Wendy Wilson

There is an enormous pile of paperwork from transaction documents to legal forms when closing on a mortgage. The Closing Disclosure form is just one of those many documents, but you have to fill it out with full attention. Otherwise, even the slightest mistake can result in huge problems.

What is a Closing Disclosure form?

A Closing Disclosure form contains all the terms, rates, expenses, investments, conditions, rules, etc., that are involved in the buying and selling process of any property.

It is a document that outlines all the elements that are worked into the deal by the buyer, broker, and seller. By comparing the Closing Disclosure document to your loan estimate, you can prepare to process the final paperwork at a later date.

Where does the Closing Disclosure form come from?

The Closing Disclosure form is mandated by TRID, an acronym for the TILA-RESPA Integrated Disclosure rule. These other two acronyms, TILA and RESPA, stand for Truth in Lending Act and Real Estate Settlement Procedures Act. The TRID rule, like many other mortgage rules, is designed by the Consumer Financial Protection Bureau.

If you’re hearing all these terms for the first time, there’s no need to feel overwhelmed. The only thing you need to understand here is that the TRID forms, which include the Closing Disclosure and the ALTA Closing Disclosure form, are meant to protect your rights as a real estate mediator, buyer, seller, borrower, and lender. 

The Closing Disclosure three-day rule

As a part of the TRID regulations on Closing Disclosure, the parties who receive the form have three business days to go through its contents and finalize the deal conditions.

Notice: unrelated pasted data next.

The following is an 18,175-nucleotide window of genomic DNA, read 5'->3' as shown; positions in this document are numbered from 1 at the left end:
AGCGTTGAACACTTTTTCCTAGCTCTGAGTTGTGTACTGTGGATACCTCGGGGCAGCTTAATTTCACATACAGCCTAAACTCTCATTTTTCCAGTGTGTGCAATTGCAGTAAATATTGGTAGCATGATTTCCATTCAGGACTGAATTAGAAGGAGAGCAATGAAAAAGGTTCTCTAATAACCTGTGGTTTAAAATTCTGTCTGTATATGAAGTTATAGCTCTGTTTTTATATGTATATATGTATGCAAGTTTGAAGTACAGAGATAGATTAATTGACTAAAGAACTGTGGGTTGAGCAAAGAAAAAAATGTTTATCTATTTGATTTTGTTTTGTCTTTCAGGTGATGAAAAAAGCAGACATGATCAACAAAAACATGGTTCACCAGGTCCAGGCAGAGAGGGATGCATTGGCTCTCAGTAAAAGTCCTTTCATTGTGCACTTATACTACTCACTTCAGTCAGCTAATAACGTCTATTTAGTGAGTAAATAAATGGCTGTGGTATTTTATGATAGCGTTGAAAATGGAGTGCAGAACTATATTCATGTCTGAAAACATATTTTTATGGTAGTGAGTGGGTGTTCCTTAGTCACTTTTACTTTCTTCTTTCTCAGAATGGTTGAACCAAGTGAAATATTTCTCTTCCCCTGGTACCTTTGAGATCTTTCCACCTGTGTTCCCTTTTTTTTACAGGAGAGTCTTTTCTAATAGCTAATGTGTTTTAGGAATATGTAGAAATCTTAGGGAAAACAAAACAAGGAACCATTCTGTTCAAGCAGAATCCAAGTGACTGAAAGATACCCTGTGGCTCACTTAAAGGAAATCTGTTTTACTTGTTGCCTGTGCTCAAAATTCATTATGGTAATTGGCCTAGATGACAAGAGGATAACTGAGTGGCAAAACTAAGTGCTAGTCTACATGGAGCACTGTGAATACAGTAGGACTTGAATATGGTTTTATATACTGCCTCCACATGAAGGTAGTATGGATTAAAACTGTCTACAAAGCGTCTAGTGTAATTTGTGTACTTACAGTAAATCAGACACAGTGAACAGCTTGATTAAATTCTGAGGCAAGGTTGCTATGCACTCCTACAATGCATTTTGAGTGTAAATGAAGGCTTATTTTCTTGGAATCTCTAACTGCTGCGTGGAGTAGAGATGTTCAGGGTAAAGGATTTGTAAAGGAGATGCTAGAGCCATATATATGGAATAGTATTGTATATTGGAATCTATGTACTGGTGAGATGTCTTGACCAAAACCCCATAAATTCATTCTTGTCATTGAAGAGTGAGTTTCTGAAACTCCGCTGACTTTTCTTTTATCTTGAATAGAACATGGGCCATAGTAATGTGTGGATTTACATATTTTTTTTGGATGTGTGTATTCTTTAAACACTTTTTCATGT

Why three days? Why not sign immediately? Well, that’s one of the TRID guidelines to ensure smooth, efficient dealing when it comes to the official deal closing. The primary purpose of the closing disclosure is to double-check and cross-check everything from mortgage conditions to the annual payment rate before the deal is finalized. 

During the three-day period, the borrowing party checks for any fraud, miscommunication, loopholes, or discrepancies present in the particulars of the deal. Who are the official partners of the deal? Are there any third parties involved? These are some of the questions that should be answered during this period.

This three-day rule helps to save the involved parties from any unpleasant surprises on the closing day.

The three-day rule can be waived under two circumstances.

The first exception is if any of these changes are made to your deal:

  • A change in the APR of the loan
  • A prepayment penalty on the loan
  • Any change to the loan product, such as switching from an adjustable to a fixed-rate mortgage

In this case, the Closing Disclosure form is revised, and a new one is issued with another three-day period.

The second condition is if you’re in a bona fide personal emergency that makes it impossible for you to sign the form. Some examples include an accident, a death, or a robbery. In this case, there’s no new three-day period. Instead, the person unable to sign the form can suggest a feasible duration of their own.